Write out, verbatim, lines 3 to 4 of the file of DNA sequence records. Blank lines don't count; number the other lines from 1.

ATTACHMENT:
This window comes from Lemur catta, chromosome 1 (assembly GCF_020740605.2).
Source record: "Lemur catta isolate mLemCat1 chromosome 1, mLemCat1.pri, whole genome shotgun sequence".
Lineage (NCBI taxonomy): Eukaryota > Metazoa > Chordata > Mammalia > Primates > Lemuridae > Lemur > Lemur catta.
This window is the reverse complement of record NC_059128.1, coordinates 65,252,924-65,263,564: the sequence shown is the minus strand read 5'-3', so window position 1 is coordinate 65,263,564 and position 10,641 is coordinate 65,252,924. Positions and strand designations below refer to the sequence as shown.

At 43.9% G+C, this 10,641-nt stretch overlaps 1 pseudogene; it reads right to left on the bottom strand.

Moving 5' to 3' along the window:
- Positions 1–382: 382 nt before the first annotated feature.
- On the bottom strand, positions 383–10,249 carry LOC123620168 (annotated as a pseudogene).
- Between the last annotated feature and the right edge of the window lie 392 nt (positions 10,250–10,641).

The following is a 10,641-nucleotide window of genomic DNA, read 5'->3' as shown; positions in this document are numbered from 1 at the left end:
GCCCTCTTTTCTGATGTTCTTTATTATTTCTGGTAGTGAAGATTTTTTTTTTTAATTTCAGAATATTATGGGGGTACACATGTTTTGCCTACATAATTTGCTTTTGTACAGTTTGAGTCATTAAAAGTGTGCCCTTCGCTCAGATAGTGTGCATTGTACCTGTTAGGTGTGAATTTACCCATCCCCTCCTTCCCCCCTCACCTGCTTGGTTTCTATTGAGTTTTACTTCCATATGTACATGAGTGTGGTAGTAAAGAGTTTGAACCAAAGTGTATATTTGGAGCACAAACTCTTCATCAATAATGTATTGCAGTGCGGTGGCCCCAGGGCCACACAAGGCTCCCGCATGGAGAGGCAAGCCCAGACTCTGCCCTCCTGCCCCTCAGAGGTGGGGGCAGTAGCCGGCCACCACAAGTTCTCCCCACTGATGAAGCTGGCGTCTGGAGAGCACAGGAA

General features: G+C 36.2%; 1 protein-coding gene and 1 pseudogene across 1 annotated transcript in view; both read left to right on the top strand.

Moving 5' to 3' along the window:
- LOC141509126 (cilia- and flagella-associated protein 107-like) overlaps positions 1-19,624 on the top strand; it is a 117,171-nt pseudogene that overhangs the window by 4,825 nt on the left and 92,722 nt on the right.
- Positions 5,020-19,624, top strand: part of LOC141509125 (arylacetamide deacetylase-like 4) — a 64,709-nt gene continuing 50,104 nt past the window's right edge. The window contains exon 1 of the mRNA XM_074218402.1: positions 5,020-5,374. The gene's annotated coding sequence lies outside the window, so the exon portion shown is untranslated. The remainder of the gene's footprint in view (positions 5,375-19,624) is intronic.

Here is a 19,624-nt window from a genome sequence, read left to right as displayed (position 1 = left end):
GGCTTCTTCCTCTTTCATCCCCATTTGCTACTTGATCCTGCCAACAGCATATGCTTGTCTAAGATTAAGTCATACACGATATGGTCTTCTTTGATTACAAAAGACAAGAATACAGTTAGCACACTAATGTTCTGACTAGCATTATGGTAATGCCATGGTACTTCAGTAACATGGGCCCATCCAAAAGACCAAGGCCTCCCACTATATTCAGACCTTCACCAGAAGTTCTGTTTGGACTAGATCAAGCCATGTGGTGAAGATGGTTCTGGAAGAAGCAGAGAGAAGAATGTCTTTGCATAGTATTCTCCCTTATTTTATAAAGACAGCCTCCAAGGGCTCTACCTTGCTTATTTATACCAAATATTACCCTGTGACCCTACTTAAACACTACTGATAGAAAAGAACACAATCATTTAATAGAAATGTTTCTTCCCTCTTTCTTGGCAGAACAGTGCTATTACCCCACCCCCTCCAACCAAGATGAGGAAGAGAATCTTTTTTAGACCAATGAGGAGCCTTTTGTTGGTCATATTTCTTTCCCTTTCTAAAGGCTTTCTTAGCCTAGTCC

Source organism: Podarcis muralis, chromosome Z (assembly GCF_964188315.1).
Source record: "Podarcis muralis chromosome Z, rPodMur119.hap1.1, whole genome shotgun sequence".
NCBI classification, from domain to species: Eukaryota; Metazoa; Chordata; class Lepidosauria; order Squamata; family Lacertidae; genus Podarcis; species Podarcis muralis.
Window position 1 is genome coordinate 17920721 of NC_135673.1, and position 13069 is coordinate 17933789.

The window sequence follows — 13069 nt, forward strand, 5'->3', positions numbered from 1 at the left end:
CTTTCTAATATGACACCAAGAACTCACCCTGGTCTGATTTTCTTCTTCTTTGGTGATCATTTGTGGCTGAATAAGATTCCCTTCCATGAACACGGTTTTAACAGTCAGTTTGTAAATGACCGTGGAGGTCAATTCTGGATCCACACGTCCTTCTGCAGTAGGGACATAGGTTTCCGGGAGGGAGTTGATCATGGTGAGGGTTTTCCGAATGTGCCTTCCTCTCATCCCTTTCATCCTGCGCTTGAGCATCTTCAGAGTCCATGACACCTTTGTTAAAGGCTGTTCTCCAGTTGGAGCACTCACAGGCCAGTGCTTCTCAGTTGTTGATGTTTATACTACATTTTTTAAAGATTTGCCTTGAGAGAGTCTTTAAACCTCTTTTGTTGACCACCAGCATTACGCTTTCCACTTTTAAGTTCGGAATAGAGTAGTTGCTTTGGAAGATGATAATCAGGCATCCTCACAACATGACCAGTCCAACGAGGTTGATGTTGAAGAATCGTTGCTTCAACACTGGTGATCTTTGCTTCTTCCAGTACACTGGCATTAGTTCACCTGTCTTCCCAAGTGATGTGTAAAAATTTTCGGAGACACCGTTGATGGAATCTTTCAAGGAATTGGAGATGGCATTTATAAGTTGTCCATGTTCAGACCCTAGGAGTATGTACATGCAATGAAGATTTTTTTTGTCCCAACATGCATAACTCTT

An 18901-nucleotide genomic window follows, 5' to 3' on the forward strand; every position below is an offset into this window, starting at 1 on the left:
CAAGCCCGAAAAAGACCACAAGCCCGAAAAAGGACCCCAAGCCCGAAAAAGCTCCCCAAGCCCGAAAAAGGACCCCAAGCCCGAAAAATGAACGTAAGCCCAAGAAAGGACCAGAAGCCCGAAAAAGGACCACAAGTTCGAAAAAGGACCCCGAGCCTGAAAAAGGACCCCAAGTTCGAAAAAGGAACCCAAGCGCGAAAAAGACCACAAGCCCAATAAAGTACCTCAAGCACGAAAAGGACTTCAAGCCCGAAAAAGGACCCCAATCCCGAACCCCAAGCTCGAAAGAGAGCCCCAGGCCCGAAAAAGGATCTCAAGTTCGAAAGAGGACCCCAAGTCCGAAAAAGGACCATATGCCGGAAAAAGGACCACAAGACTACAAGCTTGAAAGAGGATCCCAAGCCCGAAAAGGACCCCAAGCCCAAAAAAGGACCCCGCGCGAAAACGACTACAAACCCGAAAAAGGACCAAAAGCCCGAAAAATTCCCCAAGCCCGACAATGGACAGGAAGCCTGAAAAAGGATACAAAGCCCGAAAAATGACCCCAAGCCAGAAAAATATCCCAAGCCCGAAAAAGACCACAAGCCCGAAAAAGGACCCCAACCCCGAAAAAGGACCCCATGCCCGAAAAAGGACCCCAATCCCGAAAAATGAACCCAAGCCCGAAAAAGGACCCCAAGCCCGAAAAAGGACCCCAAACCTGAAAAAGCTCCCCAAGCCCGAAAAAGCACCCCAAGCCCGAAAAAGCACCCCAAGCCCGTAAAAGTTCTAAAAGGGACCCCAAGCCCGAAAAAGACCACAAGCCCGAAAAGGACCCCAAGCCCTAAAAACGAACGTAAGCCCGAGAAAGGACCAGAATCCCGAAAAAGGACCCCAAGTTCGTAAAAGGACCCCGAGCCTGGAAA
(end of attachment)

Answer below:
Lineage (NCBI taxonomy): Eukaryota > Metazoa > Chordata > Mammalia > Primates > Lemuridae > Lemur > Lemur catta.
This window is the reverse complement of record NC_059128.1, coordinates 65,252,924-65,263,564: the sequence shown is the minus strand read 5'-3', so window position 1 is coordinate 65,263,564 and position 10,641 is coordinate 65,252,924. Positions and strand designations below refer to the sequence as shown.